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Evaluation of carbon dioxide-nitrogen separation through fixed bed measurements and simulations

By Rafael B. Rios, Leolincoln S. Correia, Moises Bastos Neto, A. Eurico B. Torres, Sueli A. Hatimondi, Ana M. Ribeiro, Alírio E. Rodrigues, Célio L. Cavalcante Jr. and Diana C. S. de Azevedo

Abstract

The increasing emissions of carbon dioxide have been pointed out as a major cause for global warming, as a consequence of the intensification of the greenhouse effect in our planet. Therefore, technologies of carbon capture and storage (CCS) have been developed with the purpose of reducing the concentration of CO2 in gas emissions (flue gas). Thus, adsorption-based methods are a very promising cost-efficient technology, particularly in processes such as pressure swing adsorption (PSA). The knowledge of adsorption dynamics in fixed bed is of essential importance for the design of industrial scale units. The objective of the present work is to evaluate the suitability of activated carbons (AC) and metal organic-frameworks (MOF) samples for CO2 capture by measuring multicomponent breakthrough curves. CO2-N-2 systems have been studied for this purpose and a model based on the linear driving force (LDF) approximation for the mass transfer was developed to simulate breakthrough curves under the same experimental conditions. The selectivity of the samples for the adsorption of CO2 over N-2 was also evaluated and compared. Results suggest that the AC C141 has a great potential for the separation of CO2 from N-2 at 348 K, since it presents a comparable selectivity (6.2) to the MOF sample Cu-BTC (8.0), and it is much more stable to contaminants present in flue gas scenarios, particularly water vapor. This may be explained by its narrow microporosity as compared to the other activated carbon samples. Despite the high microprosity, sample AC C141 also showed the fastest intraparticle kinetics (D-c/r(c)(2) approximate to 6.0 x 10(-2) s(-1)), which suits it for fast adsorption/desorption cycles as in PSA plants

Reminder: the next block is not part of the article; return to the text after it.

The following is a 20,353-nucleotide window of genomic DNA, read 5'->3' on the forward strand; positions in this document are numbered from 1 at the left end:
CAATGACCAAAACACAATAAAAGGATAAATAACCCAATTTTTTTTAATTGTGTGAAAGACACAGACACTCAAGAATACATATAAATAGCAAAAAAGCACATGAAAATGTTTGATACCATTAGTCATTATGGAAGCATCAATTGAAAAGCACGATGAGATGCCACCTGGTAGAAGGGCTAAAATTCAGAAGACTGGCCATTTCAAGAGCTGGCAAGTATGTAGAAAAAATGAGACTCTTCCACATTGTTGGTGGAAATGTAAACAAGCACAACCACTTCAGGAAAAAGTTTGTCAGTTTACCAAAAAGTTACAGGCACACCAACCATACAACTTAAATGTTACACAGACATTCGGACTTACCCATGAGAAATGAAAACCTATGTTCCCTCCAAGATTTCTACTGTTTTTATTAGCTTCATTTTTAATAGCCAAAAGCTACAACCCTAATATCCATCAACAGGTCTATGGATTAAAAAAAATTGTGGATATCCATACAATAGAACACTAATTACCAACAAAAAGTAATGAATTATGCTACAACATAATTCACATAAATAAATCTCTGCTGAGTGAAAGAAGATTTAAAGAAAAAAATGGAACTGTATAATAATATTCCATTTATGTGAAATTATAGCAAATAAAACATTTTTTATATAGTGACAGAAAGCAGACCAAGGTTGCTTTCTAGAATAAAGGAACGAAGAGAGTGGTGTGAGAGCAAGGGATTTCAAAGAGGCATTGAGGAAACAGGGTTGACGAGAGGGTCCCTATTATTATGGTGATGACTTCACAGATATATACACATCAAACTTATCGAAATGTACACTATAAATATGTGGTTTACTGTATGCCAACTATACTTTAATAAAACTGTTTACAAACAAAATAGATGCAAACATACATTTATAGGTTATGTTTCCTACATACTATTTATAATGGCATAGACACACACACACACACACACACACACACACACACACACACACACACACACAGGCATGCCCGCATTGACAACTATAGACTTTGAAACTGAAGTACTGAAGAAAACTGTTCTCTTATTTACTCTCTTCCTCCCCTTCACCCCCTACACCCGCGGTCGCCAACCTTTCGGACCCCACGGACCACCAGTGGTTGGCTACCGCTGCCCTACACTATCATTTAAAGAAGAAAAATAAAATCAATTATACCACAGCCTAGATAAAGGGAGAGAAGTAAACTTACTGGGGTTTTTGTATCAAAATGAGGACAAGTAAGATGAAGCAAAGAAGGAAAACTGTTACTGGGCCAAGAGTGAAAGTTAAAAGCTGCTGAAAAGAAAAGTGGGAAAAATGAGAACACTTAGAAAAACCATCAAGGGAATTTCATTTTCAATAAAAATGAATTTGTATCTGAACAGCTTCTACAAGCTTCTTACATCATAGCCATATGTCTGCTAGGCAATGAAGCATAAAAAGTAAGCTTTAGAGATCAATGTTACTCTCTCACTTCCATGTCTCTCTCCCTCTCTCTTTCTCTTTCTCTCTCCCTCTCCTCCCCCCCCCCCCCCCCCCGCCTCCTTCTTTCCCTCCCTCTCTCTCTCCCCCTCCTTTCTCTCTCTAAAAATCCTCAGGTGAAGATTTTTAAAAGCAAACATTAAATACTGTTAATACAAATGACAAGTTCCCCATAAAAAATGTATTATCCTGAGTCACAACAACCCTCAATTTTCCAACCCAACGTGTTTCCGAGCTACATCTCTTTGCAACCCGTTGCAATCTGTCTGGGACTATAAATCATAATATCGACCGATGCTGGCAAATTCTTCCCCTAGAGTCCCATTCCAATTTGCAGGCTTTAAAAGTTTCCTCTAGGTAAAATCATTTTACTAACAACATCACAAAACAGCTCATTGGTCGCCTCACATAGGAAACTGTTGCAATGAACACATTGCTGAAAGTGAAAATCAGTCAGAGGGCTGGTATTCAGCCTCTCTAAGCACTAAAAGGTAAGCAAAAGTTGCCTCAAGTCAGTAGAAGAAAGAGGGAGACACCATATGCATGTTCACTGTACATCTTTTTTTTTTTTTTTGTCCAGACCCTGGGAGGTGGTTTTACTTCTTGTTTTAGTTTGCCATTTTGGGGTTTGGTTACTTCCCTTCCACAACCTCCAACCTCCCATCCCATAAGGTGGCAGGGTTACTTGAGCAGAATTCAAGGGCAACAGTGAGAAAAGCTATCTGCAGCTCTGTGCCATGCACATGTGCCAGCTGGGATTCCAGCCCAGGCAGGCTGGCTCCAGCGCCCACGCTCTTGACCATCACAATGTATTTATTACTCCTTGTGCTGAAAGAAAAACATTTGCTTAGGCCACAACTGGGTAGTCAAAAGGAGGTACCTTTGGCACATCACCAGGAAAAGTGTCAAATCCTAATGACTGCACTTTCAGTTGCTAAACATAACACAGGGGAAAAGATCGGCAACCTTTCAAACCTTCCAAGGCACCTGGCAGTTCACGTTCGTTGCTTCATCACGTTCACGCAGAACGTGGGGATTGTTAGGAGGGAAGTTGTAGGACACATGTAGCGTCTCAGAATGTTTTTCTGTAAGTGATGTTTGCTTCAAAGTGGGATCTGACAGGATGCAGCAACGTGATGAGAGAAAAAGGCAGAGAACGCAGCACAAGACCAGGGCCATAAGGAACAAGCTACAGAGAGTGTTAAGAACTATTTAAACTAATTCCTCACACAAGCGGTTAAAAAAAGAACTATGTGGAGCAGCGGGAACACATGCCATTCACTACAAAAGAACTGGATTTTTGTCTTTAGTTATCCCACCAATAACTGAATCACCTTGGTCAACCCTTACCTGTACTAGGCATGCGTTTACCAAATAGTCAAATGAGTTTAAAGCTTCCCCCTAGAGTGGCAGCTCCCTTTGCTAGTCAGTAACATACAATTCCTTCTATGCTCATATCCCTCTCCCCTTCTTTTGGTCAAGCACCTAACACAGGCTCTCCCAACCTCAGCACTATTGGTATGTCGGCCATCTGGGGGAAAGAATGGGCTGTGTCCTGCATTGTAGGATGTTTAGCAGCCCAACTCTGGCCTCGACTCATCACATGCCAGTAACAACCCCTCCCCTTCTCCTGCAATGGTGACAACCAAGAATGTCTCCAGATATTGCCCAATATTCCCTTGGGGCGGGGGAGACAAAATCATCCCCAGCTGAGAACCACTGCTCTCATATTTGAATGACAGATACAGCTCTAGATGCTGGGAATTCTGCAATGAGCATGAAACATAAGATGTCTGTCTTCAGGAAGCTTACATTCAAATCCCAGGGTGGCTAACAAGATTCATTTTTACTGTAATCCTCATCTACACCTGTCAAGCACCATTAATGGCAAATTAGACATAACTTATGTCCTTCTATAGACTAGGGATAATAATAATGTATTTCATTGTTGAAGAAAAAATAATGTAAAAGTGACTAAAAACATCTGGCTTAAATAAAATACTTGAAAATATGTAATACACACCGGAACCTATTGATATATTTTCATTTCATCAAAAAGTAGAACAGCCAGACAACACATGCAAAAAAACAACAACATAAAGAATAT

Publisher: 'Springer Science and Business Media LLC'
Year: 2014
DOI identifier: 10.1007/s10450-014-9639-3
OAI identifier: oai:repositorio-aberto.up.pt:10216/103911
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